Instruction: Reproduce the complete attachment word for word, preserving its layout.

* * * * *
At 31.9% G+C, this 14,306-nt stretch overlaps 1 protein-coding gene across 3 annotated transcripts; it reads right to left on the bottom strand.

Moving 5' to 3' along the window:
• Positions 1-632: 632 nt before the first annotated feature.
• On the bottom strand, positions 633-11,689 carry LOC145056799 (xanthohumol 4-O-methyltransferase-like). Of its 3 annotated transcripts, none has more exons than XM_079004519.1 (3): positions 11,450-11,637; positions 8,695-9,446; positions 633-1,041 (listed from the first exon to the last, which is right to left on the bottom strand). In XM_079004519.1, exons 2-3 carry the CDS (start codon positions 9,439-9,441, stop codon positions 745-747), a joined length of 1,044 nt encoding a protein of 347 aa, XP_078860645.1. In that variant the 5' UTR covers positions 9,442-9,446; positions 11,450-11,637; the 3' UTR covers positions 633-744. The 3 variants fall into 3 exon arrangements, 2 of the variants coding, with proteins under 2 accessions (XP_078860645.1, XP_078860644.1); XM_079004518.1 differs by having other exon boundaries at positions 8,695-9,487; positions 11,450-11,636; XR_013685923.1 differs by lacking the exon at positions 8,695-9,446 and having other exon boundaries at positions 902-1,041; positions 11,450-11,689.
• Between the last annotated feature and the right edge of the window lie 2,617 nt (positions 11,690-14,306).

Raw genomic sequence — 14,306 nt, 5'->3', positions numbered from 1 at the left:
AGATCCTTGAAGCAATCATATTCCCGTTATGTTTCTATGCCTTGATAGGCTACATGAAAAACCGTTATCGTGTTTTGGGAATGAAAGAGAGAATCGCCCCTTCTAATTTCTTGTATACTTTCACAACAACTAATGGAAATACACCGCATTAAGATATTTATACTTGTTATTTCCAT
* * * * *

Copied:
At 31.9% G+C, this 14,306-nt stretch overlaps 1 protein-coding gene across 3 annotated transcripts; it reads right to left on the bottom strand.

Moving 5' to 3' along the window:
• Positions 1-632: 632 nt before the first annotated feature.
• On the bottom strand, positions 633-11,689 carry LOC145056799 (xanthohumol 4-O-methyltransferase-like). Of its 3 annotated transcripts, none has more exons than XM_079004519.1 (3): positions 11,450-11,637; positions 8,695-9,446; positions 633-1,041 (listed from the first exon to the last, which is right to left on the bottom strand). In XM_079004519.1, exons 2-3 carry the CDS (start codon positions 9,439-9,441, stop codon positions 745-747), a joined length of 1,044 nt encoding a protein of 347 aa, XP_078860645.1. In that variant the 5' UTR covers positions 9,442-9,446; positions 11,450-11,637; the 3' UTR covers positions 633-744. The 3 variants fall into 3 exon arrangements, 2 of the variants coding, with proteins under 2 accessions (XP_078860645.1, XP_078860644.1); XM_079004518.1 differs by having other exon boundaries at positions 8,695-9,487; positions 11,450-11,636; XR_013685923.1 differs by lacking the exon at positions 8,695-9,446 and having other exon boundaries at positions 902-1,041; positions 11,450-11,689.
• Between the last annotated feature and the right edge of the window lie 2,617 nt (positions 11,690-14,306).

Raw genomic sequence — 14,306 nt, 5'->3', positions numbered from 1 at the left:
AGATCCTTGAAGCAATCATATTCCCGTTATGTTTCTATGCCTTGATAGGCTACATGAAAAACCGTTATCGTGTTTTGGGAATGAAAGAGAGAATCGCCCCTTCTAATTTCTTGTATACTTTCACAACAACTAATGGAAATACACCGCATTAAGATATTTATACTTGTTATTTCCAT